Newsflash from Lincolnshire, where brilliant campaigners had to mount a judicial review as the only way to make the county reconsider its drastic pan to close most of its libraries – and offer them to volunteers to run. This despite overwhelming opposition to the plan when they consulted on it. If you can call it consulting… Read more
Unhappy birthday, 1964 Act!
50 years ago, public libraries got solid support – official, by law. Or so we thought…
Helen Goodman MP is consulting – but with whom?
The consultation closes of 30th June and The Library Campaign are digging deeper. Find details here of the consultation. We’ll add details of how we get on when we get a response but The Library Campaign are committed to holding Helen Goodman to account for her claims of consultation. Watch this space.
This event was open to all. Read the report of the AGM. And read the details of the open meeting, including a list of priorities. We’d love to hear what you think so please leave your comments. Click here to view and comment.
Click here to donate: http://savelincslibraries.org.uk/donate/
Have candidates in your area signed up?
Has your local councillor, standing for election, signed up to the Speak Up for Libraries manifesto? Read more here.
Sieghart Inquiry – our submission
The Library Campaign submitted evidence to the DCMS/DCLG commissioned Sieghart inquiry. To see a summary of the points we made, and to see the full submission, click here.
The Library Campaign’s evidence to the Commons select committee on the work of ACE (now supposed to be looking after libraries). In brief, we said that: (1) libraries aren’t a good fit with ACE’s overall work & thinking and (2) even allowing for that, its initial performance has been a disaster for libraries. Click here for the evidence submitted.
Download the report for your library authority here.
First thoughts from our Chair, Laura Swaffield, post conference. What do you think? What do YOU see as the next steps for the fight for libraries? Please add your comments to this post. Photos and videos Tweets of the event #SUFLConf13 Reports by Ian Anstice on Public Libraries News Original Press Release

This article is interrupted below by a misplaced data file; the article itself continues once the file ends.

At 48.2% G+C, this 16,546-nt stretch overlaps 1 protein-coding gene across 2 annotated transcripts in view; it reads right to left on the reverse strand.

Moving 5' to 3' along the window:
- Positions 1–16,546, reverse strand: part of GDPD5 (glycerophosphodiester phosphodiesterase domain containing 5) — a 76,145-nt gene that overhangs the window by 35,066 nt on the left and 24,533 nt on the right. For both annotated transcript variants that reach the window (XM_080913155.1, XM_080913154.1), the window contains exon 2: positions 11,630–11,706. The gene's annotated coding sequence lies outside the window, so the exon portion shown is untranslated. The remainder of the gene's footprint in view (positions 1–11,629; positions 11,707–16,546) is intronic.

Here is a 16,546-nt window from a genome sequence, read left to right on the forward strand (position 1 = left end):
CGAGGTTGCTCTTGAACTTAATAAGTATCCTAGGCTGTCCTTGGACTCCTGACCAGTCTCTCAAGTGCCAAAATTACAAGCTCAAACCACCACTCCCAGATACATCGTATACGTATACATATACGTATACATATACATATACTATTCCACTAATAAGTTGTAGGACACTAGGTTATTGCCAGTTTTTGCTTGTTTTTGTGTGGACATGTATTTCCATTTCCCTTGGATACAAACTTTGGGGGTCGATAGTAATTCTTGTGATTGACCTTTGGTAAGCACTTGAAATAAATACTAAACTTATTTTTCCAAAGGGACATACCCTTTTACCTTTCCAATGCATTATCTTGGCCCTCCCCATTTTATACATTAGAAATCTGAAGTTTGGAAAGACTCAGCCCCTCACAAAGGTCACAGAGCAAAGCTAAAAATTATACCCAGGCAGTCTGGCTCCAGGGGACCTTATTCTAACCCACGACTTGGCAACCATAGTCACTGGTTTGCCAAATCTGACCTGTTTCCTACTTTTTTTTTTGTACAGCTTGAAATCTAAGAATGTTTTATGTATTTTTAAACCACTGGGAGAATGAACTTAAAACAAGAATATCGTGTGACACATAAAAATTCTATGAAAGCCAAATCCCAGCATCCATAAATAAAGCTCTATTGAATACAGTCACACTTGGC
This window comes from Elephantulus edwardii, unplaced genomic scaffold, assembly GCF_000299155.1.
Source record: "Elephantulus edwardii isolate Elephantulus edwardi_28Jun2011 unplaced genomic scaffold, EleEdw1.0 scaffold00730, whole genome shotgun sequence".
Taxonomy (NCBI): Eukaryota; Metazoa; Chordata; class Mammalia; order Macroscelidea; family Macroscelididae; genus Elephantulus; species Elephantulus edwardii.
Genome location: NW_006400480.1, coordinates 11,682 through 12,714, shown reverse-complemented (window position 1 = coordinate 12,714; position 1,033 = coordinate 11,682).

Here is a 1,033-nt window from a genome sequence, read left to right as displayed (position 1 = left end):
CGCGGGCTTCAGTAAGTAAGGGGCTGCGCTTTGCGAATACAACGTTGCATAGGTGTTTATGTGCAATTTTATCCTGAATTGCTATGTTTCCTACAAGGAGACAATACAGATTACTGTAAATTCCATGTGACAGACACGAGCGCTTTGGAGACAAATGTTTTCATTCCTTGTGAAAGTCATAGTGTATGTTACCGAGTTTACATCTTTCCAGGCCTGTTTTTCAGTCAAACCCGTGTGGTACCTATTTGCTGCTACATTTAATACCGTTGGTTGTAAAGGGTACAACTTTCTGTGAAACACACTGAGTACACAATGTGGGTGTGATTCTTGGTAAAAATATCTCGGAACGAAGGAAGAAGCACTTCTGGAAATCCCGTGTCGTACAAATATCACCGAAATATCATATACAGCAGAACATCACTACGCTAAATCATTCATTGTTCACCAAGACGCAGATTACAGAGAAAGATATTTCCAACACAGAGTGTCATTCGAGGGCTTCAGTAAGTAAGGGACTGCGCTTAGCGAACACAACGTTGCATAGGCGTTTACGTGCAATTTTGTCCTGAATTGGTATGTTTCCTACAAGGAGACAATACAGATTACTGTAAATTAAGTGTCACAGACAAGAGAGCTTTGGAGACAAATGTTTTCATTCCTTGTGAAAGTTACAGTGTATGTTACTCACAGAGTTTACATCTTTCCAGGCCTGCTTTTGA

Do it yourself libraries here.
Read The Library Campaign’s briefing paper for the Libraries All Party Parliamentary Group here.
The Conference will take place in London on Saturday, 23rd November – 10am to 4.30pm and is open to all.
National Libraries Day 2014 announced! #NLD14
National Libraries Day on Saturday, 8th February, 2014 at the end of a week long celebration of libraries across the country. Read more here.
The Library Campaign and national library campaigners highlight the decimation of library services as the DCMS watches on, failing to act.
A necessary step or not the time for such an exercise?
Read the report and our comment. We’d love to hear what others think.
Dan Jarvis MP calls for action NOW on libraries
In reply, Justin Tomlinson MP says act NOW on libraries
Are we fussed who calls for action, or more concerned that action IS taken?
Laura Swaffield, chair of The Library Campaign, says it’s time to stop arguing and call for ACTION. She has presented this list to the Society of Chief Librarians. Comments – and additions – please!
Controversy surrounds the negative statistics used to launch of Bookmark Your Library website which aims to promote libraries in the UK. Read more here.
Laura Swaffield, Chair of The Library Campaign, and children’s author Alan Gibbons debated libraries on Radio Utopia. Listen again here.
SCL announces ‘Universal Offers’ for libraries
Read the details here and give us your thoughts.
Find out press release here.
Hear Debbie Hicks from The Reading Agency, Biddy Fisher, past President of CILIP and Ed Vaizey MP on Radio 4 at 23.42 minutes here.
ACE Community Libraries Report
The Arts Council has published a report looking at how communities are getting involved in the running and management of local libraries. Read it HERE along with our press release.
Read our press release here.
And comment from the Nicky Morgan, Director, Libraries at Arts Council England here.
For the latest news click HERE
You can also use the News tab above to access this and all previous news items.
For the latest Library News Round-up click HERE
This is a digest of all news items in the press each day, compiled by national library campaigner, Shirley Burnham. This and all previous daily news digests can be accessed by clicking the Libraries in the News tab above.
Find CIPFA data for your authority here.
A resounding success with actions planned for the future. Read all about it
Lobby of Parliament 13 March 2012
The Library Campaign is supporting this lobby and encourages all supporters of libraries to take part. You can sign up at the Speak Up for Libraries page. If your local group wants space to explain your situation email by Friday 9 March.